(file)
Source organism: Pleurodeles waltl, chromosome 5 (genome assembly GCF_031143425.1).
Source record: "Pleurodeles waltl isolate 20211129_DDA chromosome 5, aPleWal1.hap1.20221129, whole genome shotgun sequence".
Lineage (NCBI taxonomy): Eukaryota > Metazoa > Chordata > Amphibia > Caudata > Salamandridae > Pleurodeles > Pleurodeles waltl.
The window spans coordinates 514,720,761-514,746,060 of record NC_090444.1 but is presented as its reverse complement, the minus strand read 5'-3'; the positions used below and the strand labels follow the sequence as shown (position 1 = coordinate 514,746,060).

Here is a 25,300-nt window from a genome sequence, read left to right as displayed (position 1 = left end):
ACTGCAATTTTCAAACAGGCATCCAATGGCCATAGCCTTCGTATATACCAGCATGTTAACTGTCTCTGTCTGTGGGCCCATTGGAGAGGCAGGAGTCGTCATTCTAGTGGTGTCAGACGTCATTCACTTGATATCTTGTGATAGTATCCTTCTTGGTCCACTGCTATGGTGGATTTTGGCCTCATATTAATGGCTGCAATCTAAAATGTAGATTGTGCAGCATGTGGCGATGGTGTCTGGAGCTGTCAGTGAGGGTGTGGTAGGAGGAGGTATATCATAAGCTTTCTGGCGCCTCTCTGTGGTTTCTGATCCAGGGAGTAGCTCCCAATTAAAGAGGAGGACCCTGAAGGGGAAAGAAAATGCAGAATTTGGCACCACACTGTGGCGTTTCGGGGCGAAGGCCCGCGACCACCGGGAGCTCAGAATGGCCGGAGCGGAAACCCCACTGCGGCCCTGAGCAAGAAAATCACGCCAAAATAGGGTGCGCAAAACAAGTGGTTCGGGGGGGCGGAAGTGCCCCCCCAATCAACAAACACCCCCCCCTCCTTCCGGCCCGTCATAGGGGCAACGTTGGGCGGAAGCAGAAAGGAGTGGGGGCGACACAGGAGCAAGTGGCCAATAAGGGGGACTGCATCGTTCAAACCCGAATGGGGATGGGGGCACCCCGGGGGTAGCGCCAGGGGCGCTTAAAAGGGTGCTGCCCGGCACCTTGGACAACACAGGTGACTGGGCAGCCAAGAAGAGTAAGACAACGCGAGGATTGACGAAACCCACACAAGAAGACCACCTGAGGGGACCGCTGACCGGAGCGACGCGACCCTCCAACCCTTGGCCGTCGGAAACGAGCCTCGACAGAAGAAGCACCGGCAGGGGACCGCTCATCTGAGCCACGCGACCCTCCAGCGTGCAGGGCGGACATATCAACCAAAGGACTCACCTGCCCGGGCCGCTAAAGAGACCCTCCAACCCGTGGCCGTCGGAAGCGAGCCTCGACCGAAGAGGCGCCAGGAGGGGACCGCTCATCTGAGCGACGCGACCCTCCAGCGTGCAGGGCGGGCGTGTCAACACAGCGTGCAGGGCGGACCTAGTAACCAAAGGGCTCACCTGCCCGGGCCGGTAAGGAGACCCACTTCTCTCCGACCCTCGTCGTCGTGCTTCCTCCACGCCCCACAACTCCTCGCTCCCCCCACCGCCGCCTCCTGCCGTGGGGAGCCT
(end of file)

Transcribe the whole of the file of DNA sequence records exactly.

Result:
Source organism: Pleurodeles waltl, chromosome 5 (genome assembly GCF_031143425.1).
Source record: "Pleurodeles waltl isolate 20211129_DDA chromosome 5, aPleWal1.hap1.20221129, whole genome shotgun sequence".
Lineage (NCBI taxonomy): Eukaryota > Metazoa > Chordata > Amphibia > Caudata > Salamandridae > Pleurodeles > Pleurodeles waltl.
The window spans coordinates 514,720,761-514,746,060 of record NC_090444.1 but is presented as its reverse complement, the minus strand read 5'-3'; the positions used below and the strand labels follow the sequence as shown (position 1 = coordinate 514,746,060).

Here is a 25,300-nt window from a genome sequence, read left to right as displayed (position 1 = left end):
ACTGCAATTTTCAAACAGGCATCCAATGGCCATAGCCTTCGTATATACCAGCATGTTAACTGTCTCTGTCTGTGGGCCCATTGGAGAGGCAGGAGTCGTCATTCTAGTGGTGTCAGACGTCATTCACTTGATATCTTGTGATAGTATCCTTCTTGGTCCACTGCTATGGTGGATTTTGGCCTCATATTAATGGCTGCAATCTAAAATGTAGATTGTGCAGCATGTGGCGATGGTGTCTGGAGCTGTCAGTGAGGGTGTGGTAGGAGGAGGTATATCATAAGCTTTCTGGCGCCTCTCTGTGGTTTCTGATCCAGGGAGTAGCTCCCAATTAAAGAGGAGGACCCTGAAGGGGAAAGAAAATGCAGAATTTGGCACCACACTGTGGCGTTTCGGGGCGAAGGCCCGCGACCACCGGGAGCTCAGAATGGCCGGAGCGGAAACCCCACTGCGGCCCTGAGCAAGAAAATCACGCCAAAATAGGGTGCGCAAAACAAGTGGTTCGGGGGGGCGGAAGTGCCCCCCCAATCAACAAACACCCCCCCCTCCTTCCGGCCCGTCATAGGGGCAACGTTGGGCGGAAGCAGAAAGGAGTGGGGGCGACACAGGAGCAAGTGGCCAATAAGGGGGACTGCATCGTTCAAACCCGAATGGGGATGGGGGCACCCCGGGGGTAGCGCCAGGGGCGCTTAAAAGGGTGCTGCCCGGCACCTTGGACAACACAGGTGACTGGGCAGCCAAGAAGAGTAAGACAACGCGAGGATTGACGAAACCCACACAAGAAGACCACCTGAGGGGACCGCTGACCGGAGCGACGCGACCCTCCAACCCTTGGCCGTCGGAAACGAGCCTCGACAGAAGAAGCACCGGCAGGGGACCGCTCATCTGAGCCACGCGACCCTCCAGCGTGCAGGGCGGACATATCAACCAAAGGACTCACCTGCCCGGGCCGCTAAAGAGACCCTCCAACCCGTGGCCGTCGGAAGCGAGCCTCGACCGAAGAGGCGCCAGGAGGGGACCGCTCATCTGAGCGACGCGACCCTCCAGCGTGCAGGGCGGGCGTGTCAACACAGCGTGCAGGGCGGACCTAGTAACCAAAGGGCTCACCTGCCCGGGCCGGTAAGGAGACCCACTTCTCTCCGACCCTCGTCGTCGTGCTTCCTCCACGCCCCACAACTCCTCGCTCCCCCCACCGCCGCCTCCTGCCGTGGGGAGCCT